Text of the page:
The last of President Obama's top-level climate advisers is exiting the administration, leaving the gritty work of implementing -- and defending -- his plan to cut carbon emissions to elevated holdouts.
In Nancy Sutley, the president had a low-key aide who worked at softer decibels than higher-profile agents like Heather Zichal, the former climate confidante who departed last month, and Lisa Jackson, who left as head of U.S. EPA in February.
Some even called Sutley bland, compared to the large personalities that chaired the Council on Environmental Quality before her. They include President Clinton's George Frampton and President George W. Bush's James Connaughton.
"I can't find anything particularly interesting about her," said a former CEQ staffer who worked with Sutley.
Yet Obama praised Sutley, who plans to resign in February, as having played a "central role" in some of the administration's most ambitious environmental efforts. The Climate Action Plan that Obama announced in June is among them. Obama emphasized Sutley's good "counsel."
"Her efforts have made it clear that a healthy environment and a strong economy aren't mutually exclusive -- they can go hand in hand," Obama said in a statement.
Sutley, 51, was born in New York but came to Washington by way of California, where she served as deputy mayor for energy and environment in Los Angeles before accepting the CEQ job in January 2009. Before that, she served on the California State Water Resources Control Board and was an energy adviser to former California Gov. Gray Davis, a Democrat who lost a recall election to then-actor Arnold Schwarzenegger, a Republican.
CEQ's influence expected to grow
As CEQ chairwoman, Sutley showed a subtle passion for her work. The National Oceans Policy Implementation plan, finalized in April, is a testament to Sutley's commitment to the administration, the former staffer said.
But in the end, Washington was probably not the best fit for Sutley. She would often lament the capital's dreary weather, said the staffer.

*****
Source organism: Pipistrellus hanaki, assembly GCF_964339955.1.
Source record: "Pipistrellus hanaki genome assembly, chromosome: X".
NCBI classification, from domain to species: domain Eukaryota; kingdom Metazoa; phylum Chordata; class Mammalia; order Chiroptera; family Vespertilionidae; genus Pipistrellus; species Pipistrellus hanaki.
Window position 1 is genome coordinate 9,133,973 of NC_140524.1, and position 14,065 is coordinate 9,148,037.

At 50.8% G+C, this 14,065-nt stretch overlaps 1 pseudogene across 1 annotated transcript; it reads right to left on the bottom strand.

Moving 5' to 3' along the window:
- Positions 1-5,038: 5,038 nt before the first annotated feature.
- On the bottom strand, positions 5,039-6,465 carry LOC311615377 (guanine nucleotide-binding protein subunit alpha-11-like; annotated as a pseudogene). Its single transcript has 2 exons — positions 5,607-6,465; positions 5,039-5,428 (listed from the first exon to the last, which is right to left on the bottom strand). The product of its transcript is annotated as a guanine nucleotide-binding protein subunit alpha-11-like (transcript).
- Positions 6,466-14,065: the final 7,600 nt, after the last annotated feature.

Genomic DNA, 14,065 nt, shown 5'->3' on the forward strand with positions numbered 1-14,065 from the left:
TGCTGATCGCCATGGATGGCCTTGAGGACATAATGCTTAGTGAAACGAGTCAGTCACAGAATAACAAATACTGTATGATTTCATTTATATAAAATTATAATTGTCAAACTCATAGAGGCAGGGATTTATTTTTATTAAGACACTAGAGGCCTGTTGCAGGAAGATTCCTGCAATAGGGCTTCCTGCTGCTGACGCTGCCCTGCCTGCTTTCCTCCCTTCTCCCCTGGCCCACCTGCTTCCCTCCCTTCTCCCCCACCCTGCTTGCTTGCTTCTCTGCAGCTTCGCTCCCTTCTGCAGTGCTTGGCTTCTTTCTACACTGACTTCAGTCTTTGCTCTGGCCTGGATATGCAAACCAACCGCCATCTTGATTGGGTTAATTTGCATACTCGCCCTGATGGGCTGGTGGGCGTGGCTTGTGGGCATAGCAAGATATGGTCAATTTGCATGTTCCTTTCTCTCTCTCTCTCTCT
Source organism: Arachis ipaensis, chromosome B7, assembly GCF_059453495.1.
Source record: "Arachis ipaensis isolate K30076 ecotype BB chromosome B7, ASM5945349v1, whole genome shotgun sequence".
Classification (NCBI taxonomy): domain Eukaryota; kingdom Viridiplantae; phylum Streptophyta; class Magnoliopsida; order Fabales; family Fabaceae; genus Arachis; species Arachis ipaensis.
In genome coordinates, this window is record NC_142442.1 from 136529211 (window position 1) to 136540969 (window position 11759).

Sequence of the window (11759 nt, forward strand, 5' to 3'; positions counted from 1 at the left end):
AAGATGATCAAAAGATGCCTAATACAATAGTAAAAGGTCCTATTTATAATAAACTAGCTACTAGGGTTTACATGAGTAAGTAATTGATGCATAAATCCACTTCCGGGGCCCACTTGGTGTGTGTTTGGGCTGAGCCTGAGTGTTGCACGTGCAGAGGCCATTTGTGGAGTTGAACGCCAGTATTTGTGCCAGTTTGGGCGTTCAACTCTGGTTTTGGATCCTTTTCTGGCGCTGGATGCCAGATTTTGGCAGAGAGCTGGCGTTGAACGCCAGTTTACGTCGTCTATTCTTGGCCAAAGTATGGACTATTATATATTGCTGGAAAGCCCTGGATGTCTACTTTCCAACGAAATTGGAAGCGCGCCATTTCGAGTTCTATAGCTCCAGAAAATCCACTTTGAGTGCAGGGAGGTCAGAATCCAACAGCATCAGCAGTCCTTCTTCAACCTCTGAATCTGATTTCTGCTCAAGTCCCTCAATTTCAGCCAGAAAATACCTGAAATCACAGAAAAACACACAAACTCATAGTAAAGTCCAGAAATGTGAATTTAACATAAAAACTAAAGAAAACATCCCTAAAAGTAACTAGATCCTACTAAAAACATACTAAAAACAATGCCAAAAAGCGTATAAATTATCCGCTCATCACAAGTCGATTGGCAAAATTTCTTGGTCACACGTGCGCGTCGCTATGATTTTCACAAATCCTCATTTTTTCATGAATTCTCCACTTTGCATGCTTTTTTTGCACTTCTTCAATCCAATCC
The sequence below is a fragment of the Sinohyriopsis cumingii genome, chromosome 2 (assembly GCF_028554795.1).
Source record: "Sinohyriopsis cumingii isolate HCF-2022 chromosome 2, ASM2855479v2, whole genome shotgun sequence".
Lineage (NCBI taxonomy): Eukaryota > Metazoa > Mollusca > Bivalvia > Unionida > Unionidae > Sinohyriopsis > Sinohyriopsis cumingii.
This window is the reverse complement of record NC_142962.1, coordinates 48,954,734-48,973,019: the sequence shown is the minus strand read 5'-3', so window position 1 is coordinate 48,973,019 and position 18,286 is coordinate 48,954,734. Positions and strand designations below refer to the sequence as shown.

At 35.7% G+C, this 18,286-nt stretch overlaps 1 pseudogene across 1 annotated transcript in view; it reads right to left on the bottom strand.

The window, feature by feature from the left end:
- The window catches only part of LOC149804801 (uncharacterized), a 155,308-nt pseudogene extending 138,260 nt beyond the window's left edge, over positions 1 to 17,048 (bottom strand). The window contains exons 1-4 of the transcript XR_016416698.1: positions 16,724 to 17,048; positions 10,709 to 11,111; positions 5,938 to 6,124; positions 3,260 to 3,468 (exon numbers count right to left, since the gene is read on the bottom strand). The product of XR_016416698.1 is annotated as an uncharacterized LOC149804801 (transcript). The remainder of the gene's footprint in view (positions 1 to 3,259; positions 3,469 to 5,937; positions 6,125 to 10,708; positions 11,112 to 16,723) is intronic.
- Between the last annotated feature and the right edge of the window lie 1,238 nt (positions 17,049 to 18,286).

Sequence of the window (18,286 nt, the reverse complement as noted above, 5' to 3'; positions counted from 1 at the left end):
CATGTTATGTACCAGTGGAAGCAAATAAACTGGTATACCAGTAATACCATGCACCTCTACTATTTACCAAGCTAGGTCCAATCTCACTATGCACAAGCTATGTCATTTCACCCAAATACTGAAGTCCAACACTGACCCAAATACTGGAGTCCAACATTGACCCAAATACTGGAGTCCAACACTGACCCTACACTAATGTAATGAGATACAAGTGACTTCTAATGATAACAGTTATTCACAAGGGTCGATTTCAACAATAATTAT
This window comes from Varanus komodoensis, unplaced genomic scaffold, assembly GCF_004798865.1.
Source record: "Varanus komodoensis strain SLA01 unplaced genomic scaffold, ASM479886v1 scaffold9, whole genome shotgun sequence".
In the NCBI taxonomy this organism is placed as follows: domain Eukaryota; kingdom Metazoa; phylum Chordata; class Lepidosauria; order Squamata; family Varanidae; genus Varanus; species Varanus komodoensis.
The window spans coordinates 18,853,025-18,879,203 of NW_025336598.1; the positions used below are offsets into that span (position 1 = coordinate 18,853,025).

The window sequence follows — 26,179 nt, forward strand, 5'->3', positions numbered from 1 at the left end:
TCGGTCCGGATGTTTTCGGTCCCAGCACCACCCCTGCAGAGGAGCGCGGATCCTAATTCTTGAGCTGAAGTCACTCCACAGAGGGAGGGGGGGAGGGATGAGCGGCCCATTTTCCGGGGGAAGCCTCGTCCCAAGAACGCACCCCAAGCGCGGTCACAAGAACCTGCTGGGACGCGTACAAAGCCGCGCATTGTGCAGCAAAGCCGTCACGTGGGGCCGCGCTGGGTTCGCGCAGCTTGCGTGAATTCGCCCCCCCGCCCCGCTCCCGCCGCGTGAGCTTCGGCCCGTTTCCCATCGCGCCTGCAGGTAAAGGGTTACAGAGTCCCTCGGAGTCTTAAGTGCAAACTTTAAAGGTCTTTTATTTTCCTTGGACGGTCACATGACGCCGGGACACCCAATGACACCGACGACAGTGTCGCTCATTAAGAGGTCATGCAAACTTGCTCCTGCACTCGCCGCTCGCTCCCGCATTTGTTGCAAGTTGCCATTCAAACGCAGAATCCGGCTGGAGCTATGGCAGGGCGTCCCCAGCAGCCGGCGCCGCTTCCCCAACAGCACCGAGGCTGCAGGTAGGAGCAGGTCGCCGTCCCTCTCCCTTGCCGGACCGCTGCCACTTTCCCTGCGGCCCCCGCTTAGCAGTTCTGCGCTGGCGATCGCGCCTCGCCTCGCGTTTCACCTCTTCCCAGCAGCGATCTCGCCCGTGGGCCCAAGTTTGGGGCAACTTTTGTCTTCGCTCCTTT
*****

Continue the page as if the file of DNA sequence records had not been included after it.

Sutley's departure follows a string of exits by environmental advisers, leaving the work of crafting the details of setting carbon dioxide standards on new and existing power plants to lieutenants who rose through the ranks. Dan Utech, a handyman in the administration, succeeded Zichal. And Gina McCarthy, an experienced hand at EPA, rose to fill Jackson's post in the Cabinet. Some observers assume that Sutley will be succeeded by an insider.
It will fall to that person and to the rest of Obama's "clean energy team" to put the power plant standards in place, said Daniel Weiss, director of climate strategy at the Center for American Progress.
"There will still be lots of heavy lifting needed over the coming three years," he said, noting that several agencies will be involved. "It's both the technical work but also broader defense, because we know that any carbon pollution reduction system for power plants, no matter how flexible and how cost-effective, will come under significant attack from Big Oil and their congressional allies."
The council's role, not only as an umbrella for the agencies' climate work, but also as a think tank for the White House, will grow as Obama's climate change agenda progresses, said Thomas Lorenzen, a partner at Dorsey & Whitney and the former assistant chief in the Environment and Natural Resources Division at the Department of Justice.
Earlier this year, agencies released comprehensive climate plans under CEQ's watch (ClimateWire, Feb. 11).
Operating behind the scenes
"That's precisely where CEQ is most important," Lorenzen said. "The next director of CEQ is going to be a critical player."
Under Sutley, CEQ relied on other officials to engage with Republican lawmakers, according to one senior GOP aide in the Senate. This adviser assumes that the administration's point people, like Zichal and EPA staff, were at the leading edge of influence in the White House.
"I speak to the folks at EPA, I speak to Zichal, I speak to the folks at DOE. Just never really CEQ," the aide said. "I've never spoken with Nancy."
From the start, it was clear that the Cabinet secretaries would play a more visible role in the Obama's energy and environment plan than CEQ, said Paul Bledsoe, a fellow with the German Marshall Fund and former Clinton White House aide.
"There was clearly a decision made in the first term, that people like [Carol] Browner, Jackson, [Ken] Salazar and [Steven] Chu would have a larger profile," said Bledsoe, referring to the Office of Energy and Climate Change Policy director, EPA administrator, Interior secretary, and Energy secretary. But Sutley's discreet role is not unusual for the CEQ chair.
"Typically, CEQ has played a behind-the-scenes role," said Bledsoe, who compared Sutley to Clinton's first CEQ chairwoman, Kathleen McGinty. "I think it's very typical that they would allow the Cabinet secretaries to have a more high-profile role."
Correction: An earlier version of this story incorrectly identified Carol Browner's position under the Obama administration. She was the director of the Office of Energy and Climate Change Policy from 2009 to 2011.
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